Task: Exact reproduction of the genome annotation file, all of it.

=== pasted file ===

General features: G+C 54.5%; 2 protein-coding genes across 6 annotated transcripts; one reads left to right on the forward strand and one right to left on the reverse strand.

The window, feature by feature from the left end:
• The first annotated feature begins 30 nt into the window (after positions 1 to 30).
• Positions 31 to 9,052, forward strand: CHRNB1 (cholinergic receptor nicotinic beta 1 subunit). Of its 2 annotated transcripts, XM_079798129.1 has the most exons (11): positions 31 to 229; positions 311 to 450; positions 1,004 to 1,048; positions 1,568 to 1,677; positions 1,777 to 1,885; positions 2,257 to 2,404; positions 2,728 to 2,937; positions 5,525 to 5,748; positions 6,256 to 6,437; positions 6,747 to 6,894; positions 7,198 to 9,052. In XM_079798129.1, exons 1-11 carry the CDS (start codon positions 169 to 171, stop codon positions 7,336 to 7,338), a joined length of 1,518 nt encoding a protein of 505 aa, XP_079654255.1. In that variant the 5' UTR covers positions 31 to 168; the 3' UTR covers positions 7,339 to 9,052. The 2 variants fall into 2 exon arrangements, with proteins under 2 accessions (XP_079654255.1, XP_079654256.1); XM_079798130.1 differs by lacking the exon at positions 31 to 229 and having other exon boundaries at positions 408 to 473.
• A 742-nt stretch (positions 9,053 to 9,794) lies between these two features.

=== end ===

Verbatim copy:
General features: G+C 54.5%; 2 protein-coding genes across 6 annotated transcripts; one reads left to right on the forward strand and one right to left on the reverse strand.

The window, feature by feature from the left end:
• The first annotated feature begins 30 nt into the window (after positions 1 to 30).
• Positions 31 to 9,052, forward strand: CHRNB1 (cholinergic receptor nicotinic beta 1 subunit). Of its 2 annotated transcripts, XM_079798129.1 has the most exons (11): positions 31 to 229; positions 311 to 450; positions 1,004 to 1,048; positions 1,568 to 1,677; positions 1,777 to 1,885; positions 2,257 to 2,404; positions 2,728 to 2,937; positions 5,525 to 5,748; positions 6,256 to 6,437; positions 6,747 to 6,894; positions 7,198 to 9,052. In XM_079798129.1, exons 1-11 carry the CDS (start codon positions 169 to 171, stop codon positions 7,336 to 7,338), a joined length of 1,518 nt encoding a protein of 505 aa, XP_079654255.1. In that variant the 5' UTR covers positions 31 to 168; the 3' UTR covers positions 7,339 to 9,052. The 2 variants fall into 2 exon arrangements, with proteins under 2 accessions (XP_079654255.1, XP_079654256.1); XM_079798130.1 differs by lacking the exon at positions 31 to 229 and having other exon boundaries at positions 408 to 473.
• A 742-nt stretch (positions 9,053 to 9,794) lies between these two features.